Anyone in the market for high capacity 8 TB M.2 drives has so far only had one choice on the market. Today Mushkin is coming in as the second vendor to offer an 8TB M.2 NVMe option, with its new ALPHA series of drives. These drives use the same Phison E12S controller and high capacity NAND as those also available on the market, but Mushkin rates its drives slightly differently to the competition.

One of the ways the storage market has amazed me in the last few years is capacity. While physical rotating spinning rust is at 16 TB  or 18 TB and perhaps approaching 24 TB next year, we’ve seen storage drives in similar form factors reach 64 TB and 100 TB without too much trouble. The enterprise is where we see some of those crazy SSD capacities using TLC and QLC, hence the existence of NimbusData and competitors, but the nous that goes into these products trickles down into the prosumer space, where there is demand but at a more palatable cost/GB ratio.

The question is always one of control and cost, and NAND is still more expensive than rotating iron oxides. Consumer grade NVMe SSDs are hovering around the $100/TB mark, depending on the brand, performance, and if it’s in a sale, making high-speed storage a very attractive offer. For the high-capacity prosumer NVMe options, we’ve historically seen this come down as well, from $1000/TB to $500/TB, and now with these new 8 TB drives, we are solidly looking at below the $200/TB mark. This new Mushkin Alpha 8 TB is going to be available for $1300, which puts it at $162.50 per TB.

Here Mushkin is pairing the Phison E12 controller with QLC NAND, and the PCIe 3.0 x4 interface should allow maximum sequential speeds of 3300 MB/s read and 2800 MB/s write, or up to 550K IOPs read and 680K IOPs write. The fact that this is all within the standard M.2 2280 form factor to me is still amazing, whether it’s from Mushkin or anyone else.

Mushkin ALPHA Series
AnandTech 4TB 8TB
Form Factor M.2 2280 Double Sided PCIe 3.0 x4
Controller Phison E12S
NAND Flash Micron 1TB 96L 3D QLC ?
Sequential Read/Write (MB/s) 3200 / 3000 3300 / 2800
Random 4K IOPs Read/Write (MB/s) 550K / 640K 550K / 680K
Power Consumpton Idle/Max (W) 0.3 / 6.5 0.3 / 6.5
Warranty 3-year Limited Warranty
Write Endurance 900 TB
0.2 DWPD
900 TB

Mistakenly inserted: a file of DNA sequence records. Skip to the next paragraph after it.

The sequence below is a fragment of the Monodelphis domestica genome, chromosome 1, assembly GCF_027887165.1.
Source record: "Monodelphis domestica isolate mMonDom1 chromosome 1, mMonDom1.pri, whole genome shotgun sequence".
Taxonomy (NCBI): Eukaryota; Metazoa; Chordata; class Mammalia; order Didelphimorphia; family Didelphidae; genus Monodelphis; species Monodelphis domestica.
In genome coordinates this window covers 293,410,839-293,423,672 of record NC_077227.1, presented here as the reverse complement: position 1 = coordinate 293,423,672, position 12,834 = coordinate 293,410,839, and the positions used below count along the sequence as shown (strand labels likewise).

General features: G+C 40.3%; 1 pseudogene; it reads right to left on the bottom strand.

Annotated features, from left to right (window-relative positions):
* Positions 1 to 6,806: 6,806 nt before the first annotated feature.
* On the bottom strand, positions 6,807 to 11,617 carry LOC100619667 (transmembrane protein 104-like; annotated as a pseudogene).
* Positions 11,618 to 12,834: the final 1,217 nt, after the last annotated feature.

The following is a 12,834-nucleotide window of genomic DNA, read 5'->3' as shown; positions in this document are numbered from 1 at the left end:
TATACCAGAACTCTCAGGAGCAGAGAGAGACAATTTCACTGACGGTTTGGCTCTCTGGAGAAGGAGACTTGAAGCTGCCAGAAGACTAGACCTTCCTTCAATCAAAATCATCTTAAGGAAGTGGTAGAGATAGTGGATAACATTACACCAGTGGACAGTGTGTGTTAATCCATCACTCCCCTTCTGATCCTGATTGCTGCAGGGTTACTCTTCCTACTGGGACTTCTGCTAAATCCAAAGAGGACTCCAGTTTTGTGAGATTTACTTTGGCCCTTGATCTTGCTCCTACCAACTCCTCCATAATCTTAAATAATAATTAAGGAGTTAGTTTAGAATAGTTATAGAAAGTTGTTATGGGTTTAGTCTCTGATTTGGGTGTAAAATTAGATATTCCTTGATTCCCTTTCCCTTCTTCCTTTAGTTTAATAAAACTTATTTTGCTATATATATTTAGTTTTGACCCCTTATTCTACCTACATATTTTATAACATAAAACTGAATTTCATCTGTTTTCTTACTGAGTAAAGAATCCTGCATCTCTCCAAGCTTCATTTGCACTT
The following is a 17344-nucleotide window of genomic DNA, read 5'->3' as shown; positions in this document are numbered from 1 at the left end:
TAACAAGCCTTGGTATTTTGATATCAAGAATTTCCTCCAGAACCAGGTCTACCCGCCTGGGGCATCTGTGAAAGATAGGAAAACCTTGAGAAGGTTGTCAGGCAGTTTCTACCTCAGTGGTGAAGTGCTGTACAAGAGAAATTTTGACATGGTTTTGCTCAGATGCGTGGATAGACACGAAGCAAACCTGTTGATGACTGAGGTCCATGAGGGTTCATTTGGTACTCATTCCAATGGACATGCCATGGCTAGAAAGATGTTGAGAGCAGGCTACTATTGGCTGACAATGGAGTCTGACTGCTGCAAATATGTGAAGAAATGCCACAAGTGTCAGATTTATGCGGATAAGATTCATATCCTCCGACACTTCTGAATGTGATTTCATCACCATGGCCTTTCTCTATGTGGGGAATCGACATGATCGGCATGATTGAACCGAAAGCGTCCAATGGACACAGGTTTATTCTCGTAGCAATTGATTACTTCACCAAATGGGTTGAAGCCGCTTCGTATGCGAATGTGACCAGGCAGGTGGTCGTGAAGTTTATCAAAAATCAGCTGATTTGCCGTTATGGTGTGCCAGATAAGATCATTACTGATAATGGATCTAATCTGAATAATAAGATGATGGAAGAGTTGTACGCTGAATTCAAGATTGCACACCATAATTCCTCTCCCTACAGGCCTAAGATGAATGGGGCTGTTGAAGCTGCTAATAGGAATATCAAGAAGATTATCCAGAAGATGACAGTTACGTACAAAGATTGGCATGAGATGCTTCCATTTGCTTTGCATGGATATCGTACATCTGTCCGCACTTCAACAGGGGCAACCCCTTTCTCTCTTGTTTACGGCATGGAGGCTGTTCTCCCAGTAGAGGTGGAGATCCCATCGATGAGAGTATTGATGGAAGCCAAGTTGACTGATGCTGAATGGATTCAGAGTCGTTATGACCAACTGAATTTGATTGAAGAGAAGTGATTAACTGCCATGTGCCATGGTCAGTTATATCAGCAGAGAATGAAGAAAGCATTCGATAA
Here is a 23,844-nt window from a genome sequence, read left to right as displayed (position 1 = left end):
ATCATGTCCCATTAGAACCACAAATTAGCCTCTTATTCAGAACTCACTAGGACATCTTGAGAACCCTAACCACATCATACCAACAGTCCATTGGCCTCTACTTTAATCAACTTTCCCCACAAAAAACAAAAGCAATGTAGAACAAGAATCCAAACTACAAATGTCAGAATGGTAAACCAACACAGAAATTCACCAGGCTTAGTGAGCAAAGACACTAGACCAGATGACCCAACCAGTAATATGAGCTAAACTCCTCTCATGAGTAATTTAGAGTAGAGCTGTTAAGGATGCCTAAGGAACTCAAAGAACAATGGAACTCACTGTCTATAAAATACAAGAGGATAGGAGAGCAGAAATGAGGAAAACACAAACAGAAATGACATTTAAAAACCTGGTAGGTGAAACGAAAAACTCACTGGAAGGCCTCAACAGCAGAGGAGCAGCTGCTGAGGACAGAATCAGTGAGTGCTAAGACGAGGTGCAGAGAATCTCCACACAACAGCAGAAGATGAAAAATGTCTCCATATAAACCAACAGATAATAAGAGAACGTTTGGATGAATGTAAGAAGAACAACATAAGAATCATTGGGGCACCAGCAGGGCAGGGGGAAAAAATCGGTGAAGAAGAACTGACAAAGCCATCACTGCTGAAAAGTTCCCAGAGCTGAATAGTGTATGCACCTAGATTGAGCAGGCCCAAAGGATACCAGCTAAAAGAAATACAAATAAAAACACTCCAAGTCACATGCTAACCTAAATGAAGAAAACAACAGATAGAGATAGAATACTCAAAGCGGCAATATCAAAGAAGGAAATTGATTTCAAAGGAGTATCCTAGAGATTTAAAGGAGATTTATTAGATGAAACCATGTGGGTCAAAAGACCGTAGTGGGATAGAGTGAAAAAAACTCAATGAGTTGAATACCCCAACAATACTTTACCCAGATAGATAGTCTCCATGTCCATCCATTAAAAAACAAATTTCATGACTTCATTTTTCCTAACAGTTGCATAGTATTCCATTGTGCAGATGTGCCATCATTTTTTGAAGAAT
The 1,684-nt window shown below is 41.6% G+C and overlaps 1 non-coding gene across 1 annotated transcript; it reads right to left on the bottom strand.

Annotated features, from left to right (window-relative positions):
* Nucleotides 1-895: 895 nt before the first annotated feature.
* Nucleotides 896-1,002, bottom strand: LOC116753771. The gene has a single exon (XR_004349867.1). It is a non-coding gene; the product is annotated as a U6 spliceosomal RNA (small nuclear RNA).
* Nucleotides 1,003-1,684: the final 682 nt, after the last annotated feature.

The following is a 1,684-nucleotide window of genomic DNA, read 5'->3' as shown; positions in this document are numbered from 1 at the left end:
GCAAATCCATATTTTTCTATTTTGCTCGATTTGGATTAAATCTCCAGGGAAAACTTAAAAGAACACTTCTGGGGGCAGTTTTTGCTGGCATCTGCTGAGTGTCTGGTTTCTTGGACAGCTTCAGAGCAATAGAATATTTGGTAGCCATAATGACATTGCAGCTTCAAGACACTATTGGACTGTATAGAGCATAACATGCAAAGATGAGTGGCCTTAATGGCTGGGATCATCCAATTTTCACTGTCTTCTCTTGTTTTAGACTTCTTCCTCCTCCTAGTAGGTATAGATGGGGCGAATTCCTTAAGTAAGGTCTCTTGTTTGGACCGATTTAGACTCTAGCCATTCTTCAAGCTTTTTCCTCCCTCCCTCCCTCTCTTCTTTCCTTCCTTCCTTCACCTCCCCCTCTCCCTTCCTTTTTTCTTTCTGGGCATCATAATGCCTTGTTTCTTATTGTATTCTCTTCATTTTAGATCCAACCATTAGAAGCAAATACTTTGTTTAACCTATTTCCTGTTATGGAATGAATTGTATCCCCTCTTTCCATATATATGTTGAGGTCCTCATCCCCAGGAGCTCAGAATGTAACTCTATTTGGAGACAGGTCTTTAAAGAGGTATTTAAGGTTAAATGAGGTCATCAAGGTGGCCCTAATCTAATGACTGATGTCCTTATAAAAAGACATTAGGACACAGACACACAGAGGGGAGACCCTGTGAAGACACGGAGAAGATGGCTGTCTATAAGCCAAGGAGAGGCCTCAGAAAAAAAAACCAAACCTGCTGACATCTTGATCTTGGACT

0.1 DWPD
Retail Price $650
16.3¢ per GB
16.3¢ per GB

The drive has a 3 year limited warranty, and is rated to 900 TB written, which equates to 0.1 drive writes per day, or 800 GB of writes per day in that timeframe. For those working with 4K video, this is probably not enough, but for business users that need a high capacity drive for their laptop or mobile workstation, it should fit the bill. Mushkin rates the drive at 0.3 W at idle and 6.5 W max. It is worth noting that the 900 TB rating is half of what Sabrent rates its 8TB drive for. This rating is only for the warranty period cover - the drive will still work after these numbers, but it just won't be replaced by the manufacturer.

The 8 TB drive (and 4 TB variant) will go on sale near the end of January in the US, but the listings are already up on Amazon, with stock expected on January 23rd.

Source: Mushkin

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  • inighthawki - Tuesday, December 8, 2020 - link

    To put it in perspective, that's 250GB of data per day for 10 years straight. That is *far* beyond what even the majority of power users do.
  • Unashamed_unoriginal_username_x86 - Tuesday, December 8, 2020 - link

    "spinning rust"
    "rotating iron oxides"
    Revolving metal corrosion?
    Gyrating tarnish?
    Bow tie french fries?
  • 5h1n2r0 - Wednesday, December 9, 2020 - link

    Ssd got it
  • Rictorhell - Saturday, December 12, 2020 - link

    My usual issue with this type of item, P-R-I-C-E. The price has got to come down to a sane level where I don't have to decide between this, or a car, or this, and my mortgage! :p Or this, and the actual laptop I would purchase to put it in. It's still mind-boggling that these do not seem to come down in price, even after 2 or 3 years on the market. The technology is impressive. I look at an m.2 ssd and I almost need a magnifying glass in order to get a good look at it, and yet the 8tb capacity, I think, would hold ALL of my files, music, pictures, EVERYTHING, and probably have a terabyte or two left to spare. That's impressive. Even more impressive, getting to the point where Samsung and others can manufacture them AND put them on the market at prices that don't make customers do a double take when they initially see the item somewhere. You would think Samsung would have some kind of program for all the customers that originally purchsed the EVO 840, where you could send that in for a discount on a current or more recent product.
  • sonicmerlin - Saturday, December 26, 2020 - link

    I’m looking forward to when we get 8 TB for $200

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